When getting started with unit testing, it usually doesn't take long to realize that some form of mocking is needed. Although mocking will most likely remain essential for many types of testing, there are also many cases where avoiding mocks can lead to much simpler code - both in terms of testing and actual production code.

This week, let's take a look at some of those cases, and a few different ways to write mock-free unit tests in Swift.

One of the most important roles of any software architecture is to make the relationships between the various objects and values within an application as clear and well-defined as possible.

This week, let's take a look at how we can do that by using Swift's powerful type system to set up locks and keys to get a stronger, compile-time guarantee that the intended flow of our app will remain intact at runtime.

A really elegant aspect of Swift's implementation of optionals, is that a large part of this feature is implemented using the type system - since all optional values are actually represented using an enum under the hood.

That gives us some interesting capabilities, since we can extend that enum to add our own convenience APIs and other kinds of functionality. This week, let's take a look at how to do just that.

Whether or not you believe that the iPad is the future of computing, it does bring a ton of interesting new features and capabilities to the table - especially with the latest release of the Pro version.

This week, let’s take a look at how we as third-party developers can take advantage of some of those capabilities to build interesting new features for our iOS apps.

A race condition is what happens when the expected completion order of a sequence of operations becomes unpredictable, causing our program logic to end up in an undefined state.

This week, let's take a look at a common scenario that can cause race conditions, possible ways to avoid them - and how we can make our code more robust and predictable in the process.

Since Swift was originally designed with a strong focus on compile time safety and static typing, it mostly lacks the sort of dynamic features commonly seen in more runtime-focused languages.

However, Swift keeps gaining more and more features that are more dynamic in nature - while still retaining its focus on type safe code. This week, let’s take a look at how key paths in Swift work, and some of the cool and powerful things they can let us do.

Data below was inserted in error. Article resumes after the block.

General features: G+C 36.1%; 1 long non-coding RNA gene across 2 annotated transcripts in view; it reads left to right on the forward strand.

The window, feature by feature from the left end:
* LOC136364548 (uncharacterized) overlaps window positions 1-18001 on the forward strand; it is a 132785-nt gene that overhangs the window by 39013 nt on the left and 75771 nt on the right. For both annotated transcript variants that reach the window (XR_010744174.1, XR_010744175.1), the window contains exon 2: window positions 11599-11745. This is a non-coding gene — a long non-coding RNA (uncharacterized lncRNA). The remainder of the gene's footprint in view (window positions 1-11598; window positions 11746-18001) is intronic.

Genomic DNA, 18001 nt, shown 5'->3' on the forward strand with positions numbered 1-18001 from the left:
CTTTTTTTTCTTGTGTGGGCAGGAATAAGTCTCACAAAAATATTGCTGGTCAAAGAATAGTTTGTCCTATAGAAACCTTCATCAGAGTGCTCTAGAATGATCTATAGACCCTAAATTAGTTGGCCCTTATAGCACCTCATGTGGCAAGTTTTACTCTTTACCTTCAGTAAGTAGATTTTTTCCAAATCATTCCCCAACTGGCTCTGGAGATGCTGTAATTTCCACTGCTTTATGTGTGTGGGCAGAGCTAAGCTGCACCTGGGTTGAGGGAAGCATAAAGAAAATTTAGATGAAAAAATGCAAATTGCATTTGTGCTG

Protocols continue to be an integral part of Swift - both in terms of how the language itself is designed, and also in how the standard library is structured.

This week, let's take a look at how we can use protocols to create multiple levels of abstraction, and try out a few different techniques that let us start out with a more general protocol that we then increasingly specialize to become more and more specific to each use case.

A DSL, short for Domain Specific Language, can be explained as a special kind of API that focuses on providing a simple syntax that's tailored to working within a specific domain.

While DSLs are often written in more dynamic languages, such as Ruby - Swift's type inference and overloading capabilities also make it a really great language to build DSLs in - and this week, let's do just that!

Most modern apps require some form of networking - which means working with URLs in different shapes and forms. However, constructing URLs - especially dynamic ones based on user input - isn't always straight forward, and can lead to a wide range of bugs and problems if we're not careful.

This week, let's take a look at various techniques for working with URLs in Swift, how to make our URL construction code more robust, and how different kinds of URLs might warrant different approaches.

The way that an app’s data is used tends to vary quite a lot depending on what view the data is being displayed in - requiring custom data logic for each view.

View models attempt to make it easier to write and maintain such logic, by introducing dedicated types for it. This week, let’s take a look at a few different ways that various flavors of view models can be implemented in Swift.